Today's reading certainly did a bit to assuage dollar bears darkest concerns. While the headline jobs figure came in at just 156k (vs. 175k expected), the details of the report were far better. Straight away, the previous two jobs reports were revised up by about 30k jobs, meaning that overall employment actually beat the anticipated number slightly.
This week’s eagerly anticipated fundamental event was the U.S. jobs report for the month of December, which was released today. The report showed a few surprises, but failed to cause any major immediate reaction in the dollar, gold or indices. Although the headline number of jobs gained disappointed at 156,000, the upward revision to the prior month’s total and the stronger-than-expected 0.4% month-over-month rise in average hourly earnings meant that it was a decent report overall.
As China's foreign exchange reserves threaten to tumble below the critical $3 trillion mark, the biggest fear for investors is not whether Beijing can continue to defend the yuan but whether it will set off a vicious cycle of more outflows and currency depreciation.
Gold's stronger showing so far has been in response to several things, including a “risk off” trade that was triggered Tuesday afternoon, but mainly due a weaker dollar. Indeed, something rather odd happened across the financial markets on Tuesday afternoon. Up until 15:00 GMT it had appeared as if it was “risk on” at the start of the New Year: the UK’s FTSE 100 had broken to a new record high, crude oil prices had surged to multi-year highs and the euro/U.S. dollar (EUR/USD) currency pair had dropped to a new 14-year low.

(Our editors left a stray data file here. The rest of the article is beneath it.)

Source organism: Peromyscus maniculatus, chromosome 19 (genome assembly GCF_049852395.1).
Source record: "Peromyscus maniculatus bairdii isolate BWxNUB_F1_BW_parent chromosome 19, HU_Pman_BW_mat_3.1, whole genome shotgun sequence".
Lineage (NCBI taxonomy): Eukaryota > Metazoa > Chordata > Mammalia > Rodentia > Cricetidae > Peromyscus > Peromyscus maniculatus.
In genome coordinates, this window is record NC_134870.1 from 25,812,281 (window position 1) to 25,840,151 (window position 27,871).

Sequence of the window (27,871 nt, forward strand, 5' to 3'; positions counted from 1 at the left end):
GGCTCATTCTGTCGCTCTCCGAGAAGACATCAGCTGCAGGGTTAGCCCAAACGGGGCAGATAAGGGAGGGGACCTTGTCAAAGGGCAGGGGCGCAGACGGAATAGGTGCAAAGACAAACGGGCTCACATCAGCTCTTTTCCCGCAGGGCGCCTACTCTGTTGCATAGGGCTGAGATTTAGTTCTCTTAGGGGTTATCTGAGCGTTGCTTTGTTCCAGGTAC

The U.S. dollar slipped on Friday but notched its fourth straight year of gains against a basket of major currencies. The dollar index, which measures the greenback against a basket of six major rivals, gained about 3.7% for the year.
The dollar, crude oil and world stocks rose on Wednesday following upbeat U.S. data that saw the gap between Treasuries and other benchmark global government bonds hit new highs. The dollar also drove higher after U.S. consumer confidence shot to its loftiest in more than 15 years in December on hopes that President-elect Donald Trump will nurture further improvements in the world's biggest economy.
The dollar eased from 14-year highs on Wednesday, giving back some of the gains chalked up since Donald Trump's U.S. election victory, while concerns over banks pulled European shares lower. The markets also looked set to open lower, according to index futures, after the Dow Jones industrial average climbed to within 25 points of the 20,000 mark on Tuesday.
The New Zealand dollar has so far been able to hold its own relatively well against the dollar despite the latter breaking to new multi-year highs against the likes of the euro and Swiss franc, and multi-month highs versus the yen. But the bullish days for the NZD/USD currency pair could be numbered.
Yesterday, we thought about a potential reversal down from the 1.2730/1.2750 on cable because of five waves up; Slow and sideways price action ahead of the FED is looking like a correction in the middle of a three wave rise in the EUR/USD.
The market is demanding a rate rise and the Fed better deliver it today, for if it doesn’t the bank’s credibly will be severely damaged. There is really no excuse not to do so. For the euro/U.S. dollar (EUR/USD) currency pair, a hawkish Fed hike could mean the breakdown of the 1.05 handle at the umpteenth time of asking.